To estimate the scaled HDAF kernel [D.sub.n](x, 0; [square root of 2n + 1[sigma]]) for large n, we follow ideas of asymptotic analysis in the evaluation of the integral in Eq. (11).

Theorem 3.12. The n [right arrow] [infinity] asymptotics of the HDAF kernel are given by

[MATHEMATICAL EXPRESSION NOT REPRODUCIBLE IN ASCII], (57)

with an error term [F.sub.n] that is bounded such that for every [epsilon] > 0 there is an N [member of] [N.sub.0] satisfying

[MATHEMATICAL EXPRESSION NOT REPRODUCIBLE IN ASCII] (58)

for every n [greater than or equal to] N.

Proof. After a change of variables, we have

[MATHEMATICAL EXPRESSION NOT REPRODUCIBLE IN ASCII] (59)

[MATHEMATICAL EXPRESSION NOT REPRODUCIBLE IN ASCII], (60)

with an error term that is bounded by the sum of three contributions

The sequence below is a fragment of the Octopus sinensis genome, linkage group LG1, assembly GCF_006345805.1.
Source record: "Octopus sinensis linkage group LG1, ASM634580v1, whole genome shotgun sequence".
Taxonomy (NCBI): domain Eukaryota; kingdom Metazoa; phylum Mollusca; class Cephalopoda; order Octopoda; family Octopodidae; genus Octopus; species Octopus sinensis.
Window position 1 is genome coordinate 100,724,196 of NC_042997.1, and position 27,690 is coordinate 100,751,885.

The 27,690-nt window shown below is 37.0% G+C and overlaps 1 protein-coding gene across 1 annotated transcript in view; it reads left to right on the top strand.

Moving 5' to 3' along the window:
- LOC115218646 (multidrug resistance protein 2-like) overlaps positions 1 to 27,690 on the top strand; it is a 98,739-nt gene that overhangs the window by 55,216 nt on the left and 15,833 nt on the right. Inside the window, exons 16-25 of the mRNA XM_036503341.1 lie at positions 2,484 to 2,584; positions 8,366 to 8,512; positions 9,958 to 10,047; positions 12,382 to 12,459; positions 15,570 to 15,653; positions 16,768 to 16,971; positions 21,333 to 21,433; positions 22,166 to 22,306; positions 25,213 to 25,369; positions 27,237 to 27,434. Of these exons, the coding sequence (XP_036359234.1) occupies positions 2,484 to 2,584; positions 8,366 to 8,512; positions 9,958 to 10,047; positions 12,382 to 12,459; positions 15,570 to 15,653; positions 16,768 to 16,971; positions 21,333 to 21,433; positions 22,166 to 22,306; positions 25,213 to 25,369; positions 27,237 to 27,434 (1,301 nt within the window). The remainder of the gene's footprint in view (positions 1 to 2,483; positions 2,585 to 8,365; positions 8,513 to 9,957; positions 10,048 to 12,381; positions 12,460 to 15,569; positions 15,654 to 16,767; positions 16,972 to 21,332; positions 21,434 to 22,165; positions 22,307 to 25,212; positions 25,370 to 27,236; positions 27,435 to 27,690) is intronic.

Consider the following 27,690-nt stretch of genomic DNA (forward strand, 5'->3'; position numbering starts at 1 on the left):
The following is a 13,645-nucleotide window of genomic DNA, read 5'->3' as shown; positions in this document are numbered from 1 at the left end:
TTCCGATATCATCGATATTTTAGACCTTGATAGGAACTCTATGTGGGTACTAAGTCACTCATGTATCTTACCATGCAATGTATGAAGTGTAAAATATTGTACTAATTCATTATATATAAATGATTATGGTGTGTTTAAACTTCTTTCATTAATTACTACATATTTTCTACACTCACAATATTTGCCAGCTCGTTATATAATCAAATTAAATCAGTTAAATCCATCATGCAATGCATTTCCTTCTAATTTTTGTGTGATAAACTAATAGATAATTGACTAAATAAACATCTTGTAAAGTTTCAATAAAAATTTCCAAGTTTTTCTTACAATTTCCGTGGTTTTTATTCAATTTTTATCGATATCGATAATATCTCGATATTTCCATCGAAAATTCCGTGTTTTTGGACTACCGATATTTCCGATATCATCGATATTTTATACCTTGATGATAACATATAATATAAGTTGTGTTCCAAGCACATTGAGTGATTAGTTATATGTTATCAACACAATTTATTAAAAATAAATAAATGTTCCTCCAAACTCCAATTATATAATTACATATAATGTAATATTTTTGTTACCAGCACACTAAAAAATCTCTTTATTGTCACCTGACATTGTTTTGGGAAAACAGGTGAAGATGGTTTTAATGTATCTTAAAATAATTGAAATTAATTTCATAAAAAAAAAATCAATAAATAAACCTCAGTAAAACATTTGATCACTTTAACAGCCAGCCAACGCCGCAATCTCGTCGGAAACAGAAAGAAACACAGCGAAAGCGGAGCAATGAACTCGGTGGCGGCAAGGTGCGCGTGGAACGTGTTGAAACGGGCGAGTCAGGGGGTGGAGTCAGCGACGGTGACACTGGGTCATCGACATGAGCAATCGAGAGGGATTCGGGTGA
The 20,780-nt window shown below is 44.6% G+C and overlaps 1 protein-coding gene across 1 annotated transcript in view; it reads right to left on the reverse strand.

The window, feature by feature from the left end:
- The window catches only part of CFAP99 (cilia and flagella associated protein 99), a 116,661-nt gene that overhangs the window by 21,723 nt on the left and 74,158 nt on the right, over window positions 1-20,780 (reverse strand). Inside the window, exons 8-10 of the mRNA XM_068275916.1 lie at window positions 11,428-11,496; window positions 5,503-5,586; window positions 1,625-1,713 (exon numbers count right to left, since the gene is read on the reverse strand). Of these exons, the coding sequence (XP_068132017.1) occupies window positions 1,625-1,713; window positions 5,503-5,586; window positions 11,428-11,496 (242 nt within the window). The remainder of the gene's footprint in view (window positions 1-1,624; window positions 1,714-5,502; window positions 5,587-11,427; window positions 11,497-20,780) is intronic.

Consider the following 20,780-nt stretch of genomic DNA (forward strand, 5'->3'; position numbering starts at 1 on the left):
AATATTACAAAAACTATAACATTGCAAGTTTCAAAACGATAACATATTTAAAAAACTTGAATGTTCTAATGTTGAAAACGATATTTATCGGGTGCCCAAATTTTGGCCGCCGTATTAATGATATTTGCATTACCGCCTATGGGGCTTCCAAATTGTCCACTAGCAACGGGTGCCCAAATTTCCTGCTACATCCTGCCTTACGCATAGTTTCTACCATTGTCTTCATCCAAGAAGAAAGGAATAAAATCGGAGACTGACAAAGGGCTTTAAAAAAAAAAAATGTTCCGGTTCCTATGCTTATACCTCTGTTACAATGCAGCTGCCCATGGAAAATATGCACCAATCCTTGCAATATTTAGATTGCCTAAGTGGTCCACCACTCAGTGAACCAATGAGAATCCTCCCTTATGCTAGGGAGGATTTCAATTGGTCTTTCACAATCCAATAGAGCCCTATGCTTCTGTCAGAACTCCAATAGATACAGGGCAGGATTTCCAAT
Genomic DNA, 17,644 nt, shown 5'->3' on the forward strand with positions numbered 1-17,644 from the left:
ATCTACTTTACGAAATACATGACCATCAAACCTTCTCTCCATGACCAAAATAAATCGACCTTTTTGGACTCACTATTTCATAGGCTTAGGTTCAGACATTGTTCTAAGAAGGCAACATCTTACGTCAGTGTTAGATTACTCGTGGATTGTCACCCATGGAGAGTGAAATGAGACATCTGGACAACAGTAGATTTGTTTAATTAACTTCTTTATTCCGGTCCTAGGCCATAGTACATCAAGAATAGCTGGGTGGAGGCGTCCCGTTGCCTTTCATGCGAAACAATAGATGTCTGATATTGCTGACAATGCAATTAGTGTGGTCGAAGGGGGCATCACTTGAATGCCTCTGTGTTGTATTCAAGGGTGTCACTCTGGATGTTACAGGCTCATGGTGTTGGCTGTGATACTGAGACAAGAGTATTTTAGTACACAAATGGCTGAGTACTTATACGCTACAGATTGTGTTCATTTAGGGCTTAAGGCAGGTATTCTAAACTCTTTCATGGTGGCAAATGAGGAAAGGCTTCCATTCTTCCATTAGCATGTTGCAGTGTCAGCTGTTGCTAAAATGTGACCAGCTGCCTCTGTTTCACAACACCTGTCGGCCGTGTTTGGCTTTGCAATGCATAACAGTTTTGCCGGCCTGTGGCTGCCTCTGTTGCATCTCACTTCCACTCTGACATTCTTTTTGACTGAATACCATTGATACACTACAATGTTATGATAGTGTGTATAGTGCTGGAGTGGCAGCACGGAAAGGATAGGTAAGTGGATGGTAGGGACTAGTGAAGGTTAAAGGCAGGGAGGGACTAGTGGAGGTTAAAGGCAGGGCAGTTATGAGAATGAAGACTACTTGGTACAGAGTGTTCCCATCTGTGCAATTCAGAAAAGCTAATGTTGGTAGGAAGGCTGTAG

[absolute value of [E.sub.n](x; [sigma])]] [less than or equal to] [(n + 1/2).sup.n+1] [[[DELTA].sub.1](x; [sigma]) + [DELTA].sub.2](x; [sigma]) + [[DELTA].sub.3](x; [sigma])] (61)

that arise by splitting the correction in integrals over three separate domains,

[MATHEMATICAL EXPRESSION NOT REPRODUCIBLE IN ASCII] (62)

[MATHEMATICAL EXPRESSION NOT REPRODUCIBLE IN ASCII] (63)

[MATHEMATICAL EXPRESSION NOT REPRODUCIBLE IN ASCII] (64)

with an as yet unspecified split point at distance 0 < [tau] < 1 from the center of the Gaussian in the integrand. The first error term can be estimated directly with Ineq. (21) and gives

[MATHEMATICAL EXPRESSION NOT REPRODUCIBLE IN ASCII]. (65)

The second one involves Ineq. (17) and Ineq. (18) with x = 1 - [tau] and y = 1 + [tau], followed by extending the domain of integration to the entire real line,

[MATHEMATICAL EXPRESSION NOT REPRODUCIBLE IN ASCII]. (66)

To bound the third error term, we use again Ineq. (19) and Ineq. (21), resulting in